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Now, for a bit of battle history.


The British Navy was advancing on New Orleans after successful attacks upon Pensacola, FL and Mobile, AL.  British Ships were sailing off the American Southern Coast to capture New Orleans.  The British fleet's landing area for the invasion of New Orleans was through the Rigolets into Lake Ponchatrain for an easy victory, however, this Battle and the larger Battle of Lake Borgne, negated this advance.

In fact, this Battle was forerunner of the Alamo.  Some historians have suggested that a fighter at the Alamo exclaimed "Remember the Battle of The Bay" as they stared down the invading forces.

Most historians agree that the following occurred:

At night, on December 13, 1814, the British set course for the Lake Borgne.  British Admiral Alexander Cochrane ordered Captain Nicholas Lockyer, of HMS Armide to proceed to the lake with a force of forty-two armed ships to destroy a garrison of weapons to prevent its possible capture by the British fleet.  The USS Seahorse was armed with only one 6 inch cannon and had a crew of fourteen men with muskets.  Also in the Bay of St. Louis was the USS Alligator stationed in the Bay on the east side.

The U.S.S. Seahorse in the Bay of St. Louis, had not yet made it to its dock at the Ulman Ave. Pier in Bay St. Louis when it was spotted by the British from a distance, and an unknown number of boats were sent in that direction to cut the American schooner off and capture her.  Sailing Master Johnson spotted the Royal Navy boats and attacked.  This attack included the U.S.S. Alligator and the USS Seahorse against the whole British Fleet.

The initial exchange occurred which resulted in damage to the Seahorse by a couple British shots and destruction of the USS Alligator, wherein the Seahorse then decided to retreat and proceed to its dock at the Ulman Ave. Pier and continue its mission. The British longboats pressed forward.  However, due to the season and the tides the longboats had difficulty traveling in the Bay.  The tides drew the British longboats into range of the Bay St. Louis shore artillery batteries which began to attack the invading fleet. History says that a lady of the City saw the longboats approaching, yelling at the artillery officers, yanked a cigar out of the mouth of the one officer and lit a cannon starting an artillery attack.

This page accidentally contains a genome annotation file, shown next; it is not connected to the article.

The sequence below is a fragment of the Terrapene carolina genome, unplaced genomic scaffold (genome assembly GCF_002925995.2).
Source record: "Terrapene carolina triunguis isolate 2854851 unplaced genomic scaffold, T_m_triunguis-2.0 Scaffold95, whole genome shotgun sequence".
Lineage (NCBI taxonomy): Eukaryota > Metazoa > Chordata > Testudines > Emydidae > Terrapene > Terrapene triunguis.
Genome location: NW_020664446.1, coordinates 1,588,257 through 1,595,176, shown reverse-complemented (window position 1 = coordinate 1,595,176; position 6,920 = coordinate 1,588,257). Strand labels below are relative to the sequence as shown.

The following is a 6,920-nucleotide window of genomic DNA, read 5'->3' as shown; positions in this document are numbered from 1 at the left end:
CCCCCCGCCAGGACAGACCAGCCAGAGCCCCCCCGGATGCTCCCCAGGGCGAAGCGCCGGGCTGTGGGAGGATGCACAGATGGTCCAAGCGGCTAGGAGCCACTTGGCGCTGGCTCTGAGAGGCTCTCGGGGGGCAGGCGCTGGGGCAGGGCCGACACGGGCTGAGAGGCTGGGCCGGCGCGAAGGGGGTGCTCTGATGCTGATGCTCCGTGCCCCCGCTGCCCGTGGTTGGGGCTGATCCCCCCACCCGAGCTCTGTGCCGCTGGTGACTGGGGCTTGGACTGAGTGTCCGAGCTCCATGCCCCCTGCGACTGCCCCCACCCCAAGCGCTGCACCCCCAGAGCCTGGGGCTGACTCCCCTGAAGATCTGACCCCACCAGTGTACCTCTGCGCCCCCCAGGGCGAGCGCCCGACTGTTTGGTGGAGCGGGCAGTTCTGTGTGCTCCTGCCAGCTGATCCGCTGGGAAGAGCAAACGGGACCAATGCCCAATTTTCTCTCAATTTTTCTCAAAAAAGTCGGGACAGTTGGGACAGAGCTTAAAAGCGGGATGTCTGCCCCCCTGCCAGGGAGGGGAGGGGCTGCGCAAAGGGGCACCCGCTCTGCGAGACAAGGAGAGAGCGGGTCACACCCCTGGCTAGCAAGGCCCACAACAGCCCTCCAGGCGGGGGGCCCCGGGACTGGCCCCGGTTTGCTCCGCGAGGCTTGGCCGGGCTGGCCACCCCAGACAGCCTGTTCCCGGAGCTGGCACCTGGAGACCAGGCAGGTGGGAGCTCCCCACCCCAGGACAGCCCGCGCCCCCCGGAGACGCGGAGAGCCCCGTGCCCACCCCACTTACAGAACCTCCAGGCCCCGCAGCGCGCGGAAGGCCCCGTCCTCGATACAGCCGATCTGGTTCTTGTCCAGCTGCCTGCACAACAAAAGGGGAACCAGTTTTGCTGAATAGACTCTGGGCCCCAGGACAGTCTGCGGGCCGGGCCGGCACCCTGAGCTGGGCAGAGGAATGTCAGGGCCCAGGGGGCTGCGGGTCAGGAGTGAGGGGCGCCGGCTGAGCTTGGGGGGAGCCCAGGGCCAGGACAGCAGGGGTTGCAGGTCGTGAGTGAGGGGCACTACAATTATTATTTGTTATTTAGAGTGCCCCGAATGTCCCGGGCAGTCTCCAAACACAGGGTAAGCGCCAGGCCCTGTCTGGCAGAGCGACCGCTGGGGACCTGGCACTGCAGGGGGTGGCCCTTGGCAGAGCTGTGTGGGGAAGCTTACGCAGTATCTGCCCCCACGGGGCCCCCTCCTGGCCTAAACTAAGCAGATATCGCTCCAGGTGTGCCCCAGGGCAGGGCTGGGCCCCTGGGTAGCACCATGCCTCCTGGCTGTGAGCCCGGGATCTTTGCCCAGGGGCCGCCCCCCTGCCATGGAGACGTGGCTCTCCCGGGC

Upon the firing of the shore artillery, The USS Sea Horse turned and headed back into battle, again, and took the fight to the British. The artillery on the coast began firing and the British flotilla retreated.  The British gunboats landed at Pass Christian and attacked the garrison in Pass Christian in the early morning.

After fighting off the British's first boat attack, Master Johnson continued to complete his mission, and with the shore batteries as protection anchored his ship until the next morning.

So the anchor was dropped and the USS Seahorse's crew began to settle for the night.  After a short period of rest, the British longboats returned, more in numbers this time.  The Royal Navy was able to achieve a closer range than during their first attack, due to the Americans believing their action was over for that night.

One member of the fourteen man U.S. crew spotted the silently approaching British boats and the alarm was raised.  Immediately the crew was ordered to arm themselves with the schooner's issue of muskets, and to man the sailing vessel's one gun.  The British boats drew close and the Americans opened fired.

Hearing the USS Seahorse's fire, the American battery commenced.  Accurate fire from the America's small arsenal of weapons proved efficient and another longboat attack was driven off.  Captain Lockyer decided to continue his attempt to capture the Seahorse, but ordered his main fleet to continue on to Lake Borgne.

The British Navy suffered damage to the longboat during the action and an unknown number of dead and wounded.  The United States lost two dead and two wounded, as well as damage to the schooners.  William Jonson, just after his encounter with the British, realized that the enemy fleet was nearby and the capture of his ship by the main Royal Navy fleet was indeed possible.  So he ordered his shop back to the Ulman Ave. Pier and scuttled his schooner aground on the beach and had her burnt.

It is significant to point out that this battle was the last naval battle between U.S. Navy ships and foreign naval power in U.S. Territorial waters and it was the only battle in the state of Mississippi during the War of 1812.

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